January 19th, 2006

Google Asked to Expose Searches Made by Users

The Feds have subpoenaed Google Inc. for details on the searching habits of its users in an effort to revive an Internet child protection law that was previously blocked by the U.S. Supreme Court. The government argues that it needs the information to see how often search results included pornographic content.

What are the implications of this? If Google bows down to the request, it will simply put our rights to privacy in danger. Google’s privacy policy states that:

We may also share information with third parties in limited circumstances, including when complying with legal process, preventing fraud or imminent harm, and ensuring the security of our network and services.

I believe that the circumstances do not warrant a real legal process. The only imminent harm that will be inflicted is when Google decides to bare the surfing habits of its users. And we do not know what the Feds will do with the data once it gets into their hands. It sets a dangerous precedent — chat transcripts, VoIP converstations, even webcam images can one day be avenues of prying. The Bush administration had been vigorously, albeit illegally, spying on civillians since the 9/11 attacks. Does it really want to protect children from porn, or is it desperately seeking other ways to rectify its failures in counterterrorism?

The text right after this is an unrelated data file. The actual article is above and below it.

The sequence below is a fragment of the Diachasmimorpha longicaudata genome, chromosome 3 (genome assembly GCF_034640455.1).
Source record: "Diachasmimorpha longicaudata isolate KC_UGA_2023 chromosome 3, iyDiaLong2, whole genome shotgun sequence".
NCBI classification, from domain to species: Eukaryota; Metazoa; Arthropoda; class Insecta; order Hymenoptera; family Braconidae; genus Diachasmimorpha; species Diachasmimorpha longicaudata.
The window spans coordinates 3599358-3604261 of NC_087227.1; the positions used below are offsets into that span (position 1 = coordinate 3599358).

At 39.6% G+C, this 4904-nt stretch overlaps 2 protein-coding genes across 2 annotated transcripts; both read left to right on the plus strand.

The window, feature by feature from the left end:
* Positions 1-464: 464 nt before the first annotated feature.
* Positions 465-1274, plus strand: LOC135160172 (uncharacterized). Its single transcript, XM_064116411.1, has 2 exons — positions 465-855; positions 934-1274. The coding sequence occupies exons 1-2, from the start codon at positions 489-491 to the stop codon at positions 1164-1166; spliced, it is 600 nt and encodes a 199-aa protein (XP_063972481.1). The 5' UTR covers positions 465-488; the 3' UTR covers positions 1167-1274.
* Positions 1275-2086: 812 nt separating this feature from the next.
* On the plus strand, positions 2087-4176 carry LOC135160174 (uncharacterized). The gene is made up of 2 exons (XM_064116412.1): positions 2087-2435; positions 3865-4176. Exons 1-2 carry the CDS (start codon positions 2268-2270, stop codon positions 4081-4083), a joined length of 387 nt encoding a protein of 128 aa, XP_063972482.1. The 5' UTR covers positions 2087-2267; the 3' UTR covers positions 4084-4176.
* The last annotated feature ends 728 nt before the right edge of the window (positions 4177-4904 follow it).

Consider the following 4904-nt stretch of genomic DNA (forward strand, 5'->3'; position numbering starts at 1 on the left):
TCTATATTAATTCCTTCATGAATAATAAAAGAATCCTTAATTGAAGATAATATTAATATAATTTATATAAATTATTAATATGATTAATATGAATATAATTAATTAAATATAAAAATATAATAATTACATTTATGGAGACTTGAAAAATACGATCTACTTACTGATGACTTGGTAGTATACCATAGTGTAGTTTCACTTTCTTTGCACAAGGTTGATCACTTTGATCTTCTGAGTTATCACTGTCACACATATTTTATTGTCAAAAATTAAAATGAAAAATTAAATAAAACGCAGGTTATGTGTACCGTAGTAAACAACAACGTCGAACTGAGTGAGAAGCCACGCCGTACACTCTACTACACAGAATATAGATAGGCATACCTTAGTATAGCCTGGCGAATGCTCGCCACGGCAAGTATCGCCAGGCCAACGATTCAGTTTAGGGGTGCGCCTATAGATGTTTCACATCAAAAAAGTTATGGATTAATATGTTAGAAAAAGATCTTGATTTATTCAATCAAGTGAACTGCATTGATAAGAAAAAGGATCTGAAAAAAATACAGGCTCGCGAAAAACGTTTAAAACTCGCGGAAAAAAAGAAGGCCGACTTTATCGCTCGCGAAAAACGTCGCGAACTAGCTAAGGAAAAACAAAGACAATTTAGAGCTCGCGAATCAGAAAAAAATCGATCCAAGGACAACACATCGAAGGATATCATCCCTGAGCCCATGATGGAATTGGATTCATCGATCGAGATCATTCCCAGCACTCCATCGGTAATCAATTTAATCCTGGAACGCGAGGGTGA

Google has since refused the subpoena, which I think is a good business move on their part. They are at their utmost peak — they’re simply the hottest item on the Internet. They do not want to extinguish that by destroying the relationship it has with the millions of people who built them.

Posted in Searching

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